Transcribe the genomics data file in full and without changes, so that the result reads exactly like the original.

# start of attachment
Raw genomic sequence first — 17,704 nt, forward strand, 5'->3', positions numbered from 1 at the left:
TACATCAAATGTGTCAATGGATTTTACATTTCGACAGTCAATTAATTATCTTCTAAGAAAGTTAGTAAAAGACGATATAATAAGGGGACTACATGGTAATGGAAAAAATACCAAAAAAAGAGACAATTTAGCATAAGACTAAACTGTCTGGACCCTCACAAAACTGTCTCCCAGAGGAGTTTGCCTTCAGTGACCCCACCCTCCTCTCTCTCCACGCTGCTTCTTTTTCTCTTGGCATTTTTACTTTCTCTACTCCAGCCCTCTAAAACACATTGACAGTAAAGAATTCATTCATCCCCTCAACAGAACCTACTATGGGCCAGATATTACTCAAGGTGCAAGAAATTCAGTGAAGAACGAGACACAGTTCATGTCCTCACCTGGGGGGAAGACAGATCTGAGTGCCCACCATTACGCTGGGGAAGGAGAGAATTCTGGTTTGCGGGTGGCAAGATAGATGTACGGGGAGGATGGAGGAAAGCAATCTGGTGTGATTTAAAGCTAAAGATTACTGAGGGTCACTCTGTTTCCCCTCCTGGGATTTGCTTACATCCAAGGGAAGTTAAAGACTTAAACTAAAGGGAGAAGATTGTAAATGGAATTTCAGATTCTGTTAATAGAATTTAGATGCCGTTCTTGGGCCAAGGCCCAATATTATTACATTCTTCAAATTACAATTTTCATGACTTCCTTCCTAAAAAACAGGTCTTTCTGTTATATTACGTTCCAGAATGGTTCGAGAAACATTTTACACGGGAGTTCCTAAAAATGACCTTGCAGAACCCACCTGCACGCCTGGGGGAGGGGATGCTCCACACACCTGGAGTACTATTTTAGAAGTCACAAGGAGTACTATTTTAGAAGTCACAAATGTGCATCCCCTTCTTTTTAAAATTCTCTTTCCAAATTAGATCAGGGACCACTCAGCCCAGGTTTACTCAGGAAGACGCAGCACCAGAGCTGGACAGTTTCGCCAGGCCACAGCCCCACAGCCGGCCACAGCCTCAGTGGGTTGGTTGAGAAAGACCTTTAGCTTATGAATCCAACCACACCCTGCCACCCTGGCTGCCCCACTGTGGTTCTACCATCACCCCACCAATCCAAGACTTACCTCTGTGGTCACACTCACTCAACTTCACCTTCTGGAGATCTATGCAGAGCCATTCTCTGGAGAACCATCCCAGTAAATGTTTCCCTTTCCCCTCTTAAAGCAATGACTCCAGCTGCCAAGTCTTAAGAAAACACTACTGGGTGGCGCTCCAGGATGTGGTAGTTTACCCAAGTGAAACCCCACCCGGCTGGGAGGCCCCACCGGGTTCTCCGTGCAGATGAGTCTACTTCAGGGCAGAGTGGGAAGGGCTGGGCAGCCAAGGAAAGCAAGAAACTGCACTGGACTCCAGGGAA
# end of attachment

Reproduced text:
Raw genomic sequence first — 17,704 nt, forward strand, 5'->3', positions numbered from 1 at the left:
TACATCAAATGTGTCAATGGATTTTACATTTCGACAGTCAATTAATTATCTTCTAAGAAAGTTAGTAAAAGACGATATAATAAGGGGACTACATGGTAATGGAAAAAATACCAAAAAAAGAGACAATTTAGCATAAGACTAAACTGTCTGGACCCTCACAAAACTGTCTCCCAGAGGAGTTTGCCTTCAGTGACCCCACCCTCCTCTCTCTCCACGCTGCTTCTTTTTCTCTTGGCATTTTTACTTTCTCTACTCCAGCCCTCTAAAACACATTGACAGTAAAGAATTCATTCATCCCCTCAACAGAACCTACTATGGGCCAGATATTACTCAAGGTGCAAGAAATTCAGTGAAGAACGAGACACAGTTCATGTCCTCACCTGGGGGGAAGACAGATCTGAGTGCCCACCATTACGCTGGGGAAGGAGAGAATTCTGGTTTGCGGGTGGCAAGATAGATGTACGGGGAGGATGGAGGAAAGCAATCTGGTGTGATTTAAAGCTAAAGATTACTGAGGGTCACTCTGTTTCCCCTCCTGGGATTTGCTTACATCCAAGGGAAGTTAAAGACTTAAACTAAAGGGAGAAGATTGTAAATGGAATTTCAGATTCTGTTAATAGAATTTAGATGCCGTTCTTGGGCCAAGGCCCAATATTATTACATTCTTCAAATTACAATTTTCATGACTTCCTTCCTAAAAAACAGGTCTTTCTGTTATATTACGTTCCAGAATGGTTCGAGAAACATTTTACACGGGAGTTCCTAAAAATGACCTTGCAGAACCCACCTGCACGCCTGGGGGAGGGGATGCTCCACACACCTGGAGTACTATTTTAGAAGTCACAAGGAGTACTATTTTAGAAGTCACAAATGTGCATCCCCTTCTTTTTAAAATTCTCTTTCCAAATTAGATCAGGGACCACTCAGCCCAGGTTTACTCAGGAAGACGCAGCACCAGAGCTGGACAGTTTCGCCAGGCCACAGCCCCACAGCCGGCCACAGCCTCAGTGGGTTGGTTGAGAAAGACCTTTAGCTTATGAATCCAACCACACCCTGCCACCCTGGCTGCCCCACTGTGGTTCTACCATCACCCCACCAATCCAAGACTTACCTCTGTGGTCACACTCACTCAACTTCACCTTCTGGAGATCTATGCAGAGCCATTCTCTGGAGAACCATCCCAGTAAATGTTTCCCTTTCCCCTCTTAAAGCAATGACTCCAGCTGCCAAGTCTTAAGAAAACACTACTGGGTGGCGCTCCAGGATGTGGTAGTTTACCCAAGTGAAACCCCACCCGGCTGGGAGGCCCCACCGGGTTCTCCGTGCAGATGAGTCTACTTCAGGGCAGAGTGGGAAGGGCTGGGCAGCCAAGGAAAGCAAGAAACTGCACTGGACTCCAGGGAA